Tudor Gîrba

CEO / Software environmentalist at feenk.com

Workshop

Steering agile architecture
Wednesday 9:00 - 17:00
Topics:
Agile architecture
Visualization
Architecture testing
Process
Level:
Intermediate

Description
The architecture of the system is important and it deserves special attention because it is too easy for it to go wrong in the long run, and it is too expensive when that happens. In this course, we take a systematic look at what architecture is, and we detail a method of approaching the challenge of steering it on a daily basis through:

  • making architectural concerns explicit,
  • crafting automated checkers,
  • agreeing on findings, and
  • distilling corrective actions.

This approach requires the team to build custom tools and use them to guide decisions actively. This requires new skills and an appropriate technical infrastructure. However, this is a technical detail. The critical benefit comes from making architectural decisions explicit, and from the daily actions of cleaning the state of the system.

Target audience
Steering agile architecture is a challenge regardless of the type of system or chosen architecture and it should concern everyone involved in building the system. That is why, this course is targeted to both engineers and managers. We cover the multiple facets of the process, and we accompany the conceptual descriptions with real life examples from multiple case studies.

Course outline - Approaching architecture
What is software architecture:
  • Paper architecture vs. real architecture
  • When is architecture important?
  • Who should care about architecture?
  • Architecture and architects
  • Architecture and testing
  • Architecture and pair programming
  • Architecture and code review
  • Architecture and agile development
Architecture as an emergent property
  • Emergent properties and complex (as different from complicated) games
  • Growing architecture
Architecture and technical debt
  • Architecture and quality
  • The benefits and limitations of the technical debt metaphor
  • Beyond technical debt: software habitability as a positive metaphor
Architecture as a collaboration
  • Architecture as a commons
  • Architecture as a work in progress
  • Architecture as a negotiation
  • Small fixes and long term goals
The daily assessment game
  • The roles: stakeholder and facilitator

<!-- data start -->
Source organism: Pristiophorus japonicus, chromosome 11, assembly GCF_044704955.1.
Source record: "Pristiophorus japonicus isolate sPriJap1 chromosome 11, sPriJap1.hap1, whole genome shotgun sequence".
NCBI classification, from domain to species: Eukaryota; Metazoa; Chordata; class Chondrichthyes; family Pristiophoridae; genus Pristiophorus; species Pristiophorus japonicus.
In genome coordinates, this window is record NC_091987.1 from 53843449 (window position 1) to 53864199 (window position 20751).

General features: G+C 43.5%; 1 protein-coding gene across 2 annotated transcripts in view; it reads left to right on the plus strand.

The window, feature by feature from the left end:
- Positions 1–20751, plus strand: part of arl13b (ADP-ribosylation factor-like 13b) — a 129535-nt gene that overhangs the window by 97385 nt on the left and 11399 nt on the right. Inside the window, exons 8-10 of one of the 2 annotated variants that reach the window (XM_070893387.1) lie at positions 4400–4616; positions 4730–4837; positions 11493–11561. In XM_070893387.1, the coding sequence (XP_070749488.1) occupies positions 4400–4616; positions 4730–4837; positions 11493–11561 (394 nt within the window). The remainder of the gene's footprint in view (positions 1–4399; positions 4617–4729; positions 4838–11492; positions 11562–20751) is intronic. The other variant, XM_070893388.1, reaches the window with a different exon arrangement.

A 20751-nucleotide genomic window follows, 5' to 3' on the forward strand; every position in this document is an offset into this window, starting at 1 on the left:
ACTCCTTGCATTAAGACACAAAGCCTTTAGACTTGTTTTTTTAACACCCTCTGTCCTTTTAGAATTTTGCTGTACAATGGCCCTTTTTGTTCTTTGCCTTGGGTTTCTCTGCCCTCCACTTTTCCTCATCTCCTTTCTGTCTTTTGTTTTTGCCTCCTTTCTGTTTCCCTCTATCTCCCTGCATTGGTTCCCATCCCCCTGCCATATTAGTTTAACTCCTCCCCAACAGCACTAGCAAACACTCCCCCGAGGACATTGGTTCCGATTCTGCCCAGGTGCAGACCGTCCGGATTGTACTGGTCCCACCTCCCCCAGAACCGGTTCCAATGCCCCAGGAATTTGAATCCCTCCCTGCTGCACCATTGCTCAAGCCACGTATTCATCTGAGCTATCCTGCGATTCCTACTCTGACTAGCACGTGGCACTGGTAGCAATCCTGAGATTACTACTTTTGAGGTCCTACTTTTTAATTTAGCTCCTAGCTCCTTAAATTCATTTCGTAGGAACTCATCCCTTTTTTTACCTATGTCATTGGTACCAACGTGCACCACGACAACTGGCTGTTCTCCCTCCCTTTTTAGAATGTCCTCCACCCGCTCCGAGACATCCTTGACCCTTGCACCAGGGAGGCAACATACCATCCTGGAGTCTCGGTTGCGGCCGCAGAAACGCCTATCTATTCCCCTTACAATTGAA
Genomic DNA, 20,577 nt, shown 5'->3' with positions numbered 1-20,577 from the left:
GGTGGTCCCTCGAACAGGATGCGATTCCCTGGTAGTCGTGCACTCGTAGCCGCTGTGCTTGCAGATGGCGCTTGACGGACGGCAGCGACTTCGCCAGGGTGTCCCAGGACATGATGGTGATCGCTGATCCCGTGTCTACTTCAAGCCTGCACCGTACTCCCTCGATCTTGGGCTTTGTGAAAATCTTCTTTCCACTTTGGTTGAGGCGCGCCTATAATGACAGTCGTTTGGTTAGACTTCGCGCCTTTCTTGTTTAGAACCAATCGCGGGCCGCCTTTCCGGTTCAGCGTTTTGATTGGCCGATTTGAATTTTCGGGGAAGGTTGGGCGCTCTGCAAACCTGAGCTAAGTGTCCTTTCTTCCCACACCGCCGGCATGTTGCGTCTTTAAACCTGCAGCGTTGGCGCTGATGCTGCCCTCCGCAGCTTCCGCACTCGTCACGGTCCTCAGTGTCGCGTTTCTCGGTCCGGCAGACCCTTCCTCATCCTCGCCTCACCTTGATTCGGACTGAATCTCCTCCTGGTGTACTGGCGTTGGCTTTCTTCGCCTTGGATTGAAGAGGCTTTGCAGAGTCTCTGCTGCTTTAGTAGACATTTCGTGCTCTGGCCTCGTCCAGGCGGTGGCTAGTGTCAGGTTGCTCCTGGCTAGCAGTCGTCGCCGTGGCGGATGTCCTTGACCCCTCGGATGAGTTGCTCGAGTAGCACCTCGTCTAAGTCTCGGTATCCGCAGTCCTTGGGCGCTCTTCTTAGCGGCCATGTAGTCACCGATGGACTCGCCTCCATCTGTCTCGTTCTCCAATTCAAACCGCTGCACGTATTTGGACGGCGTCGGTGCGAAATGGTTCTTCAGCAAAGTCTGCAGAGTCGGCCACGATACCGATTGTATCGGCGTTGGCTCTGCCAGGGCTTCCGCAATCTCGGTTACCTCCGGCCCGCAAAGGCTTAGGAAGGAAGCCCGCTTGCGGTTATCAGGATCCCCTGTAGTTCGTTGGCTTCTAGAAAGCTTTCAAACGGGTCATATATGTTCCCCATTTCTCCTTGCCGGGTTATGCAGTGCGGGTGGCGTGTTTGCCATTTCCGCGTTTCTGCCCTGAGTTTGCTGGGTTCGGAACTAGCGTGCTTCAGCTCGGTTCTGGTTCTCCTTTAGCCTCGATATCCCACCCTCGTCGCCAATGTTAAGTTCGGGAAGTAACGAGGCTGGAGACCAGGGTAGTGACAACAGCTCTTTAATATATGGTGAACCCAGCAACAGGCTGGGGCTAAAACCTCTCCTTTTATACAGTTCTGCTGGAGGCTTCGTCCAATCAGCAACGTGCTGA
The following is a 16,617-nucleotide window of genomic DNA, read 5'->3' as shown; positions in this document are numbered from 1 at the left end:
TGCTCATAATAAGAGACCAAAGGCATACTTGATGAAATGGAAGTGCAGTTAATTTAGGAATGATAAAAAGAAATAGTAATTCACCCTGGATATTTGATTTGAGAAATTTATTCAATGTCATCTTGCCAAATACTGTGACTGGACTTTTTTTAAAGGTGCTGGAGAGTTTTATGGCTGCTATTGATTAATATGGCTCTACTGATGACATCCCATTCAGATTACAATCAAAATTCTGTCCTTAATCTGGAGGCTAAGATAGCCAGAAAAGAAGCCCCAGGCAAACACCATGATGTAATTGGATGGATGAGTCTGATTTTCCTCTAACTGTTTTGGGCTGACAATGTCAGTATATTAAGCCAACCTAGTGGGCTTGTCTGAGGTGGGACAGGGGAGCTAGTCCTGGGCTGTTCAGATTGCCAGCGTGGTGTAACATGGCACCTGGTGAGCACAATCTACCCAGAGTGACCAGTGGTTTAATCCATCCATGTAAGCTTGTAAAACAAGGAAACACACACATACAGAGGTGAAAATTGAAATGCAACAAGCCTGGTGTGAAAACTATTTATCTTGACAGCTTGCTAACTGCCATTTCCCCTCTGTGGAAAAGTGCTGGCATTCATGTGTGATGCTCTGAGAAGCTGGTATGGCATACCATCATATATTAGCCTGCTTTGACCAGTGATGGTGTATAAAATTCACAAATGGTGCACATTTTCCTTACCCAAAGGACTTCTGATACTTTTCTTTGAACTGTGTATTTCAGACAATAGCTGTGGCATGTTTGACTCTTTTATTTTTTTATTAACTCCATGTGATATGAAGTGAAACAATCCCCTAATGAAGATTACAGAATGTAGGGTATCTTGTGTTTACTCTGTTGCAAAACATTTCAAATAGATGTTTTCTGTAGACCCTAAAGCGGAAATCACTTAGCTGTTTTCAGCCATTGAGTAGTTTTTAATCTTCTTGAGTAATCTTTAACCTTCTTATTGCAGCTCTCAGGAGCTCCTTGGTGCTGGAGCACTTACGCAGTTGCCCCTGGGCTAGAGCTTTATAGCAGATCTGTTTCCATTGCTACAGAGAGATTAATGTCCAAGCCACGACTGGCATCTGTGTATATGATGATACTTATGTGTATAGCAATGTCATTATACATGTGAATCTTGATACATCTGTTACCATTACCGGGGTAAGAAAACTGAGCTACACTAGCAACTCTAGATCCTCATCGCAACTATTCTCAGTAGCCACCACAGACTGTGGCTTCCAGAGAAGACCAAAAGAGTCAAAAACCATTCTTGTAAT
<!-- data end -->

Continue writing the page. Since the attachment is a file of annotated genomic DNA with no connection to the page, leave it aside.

• Integrating daily assessment in the development process
  • Dealing with the queue of technical tasks
  • Examples of daily group decisions and actions
  • Exposing architecture
Detecting and testing architecture drifts
  • The limited impact of out-of-the-box detections
  • The need for contextual detection
  • Testing architecture
  • Hypothesizing and the humane assessment method of crafting custom tools during development
Introduction in software analysis
  • Overview of what software analysis is and how it helps software architecture
  • How developers already unknowingly know software analysis
  • Code as data
  • Beyond basic code structure: annotations, configurations, tests etc.
  • How to think of analyses: static vs. dynamic, history vs. one version, code vs. bytecode, metrics vs. queries vs. visualizations
  • Software in pictures
What is information and software visualization?
  • Principles of visualization
  • Visualizing software systems
  • Visualization as a transformation
  • Visualization as an opportunity
  • Combining queries and visualizations

About

Tudor Gîrba is a software environmentalist and the founder of feenk gmbh, a consulting and coaching company. Tudor leads the work on the Moose platform for software and data analysis and founded the Glamorous Toolkit project for rethinking the IDE. He believes that software assessment must be recognized as a critical software engineering activity, and he authored the humane assessment method to help teams to rethink the way they manage large software systems and datasets. Tudor also argues that storytelling should be prominent in software development. He is a board member of the Pharo live programming environment. In 2014, he won the prestigious Dahl-Nygaard Junior Prize for his work on the modeling and visualization of evolution and interplay of large numbers of objects. Tudor holds a PhD from the University of Bern.

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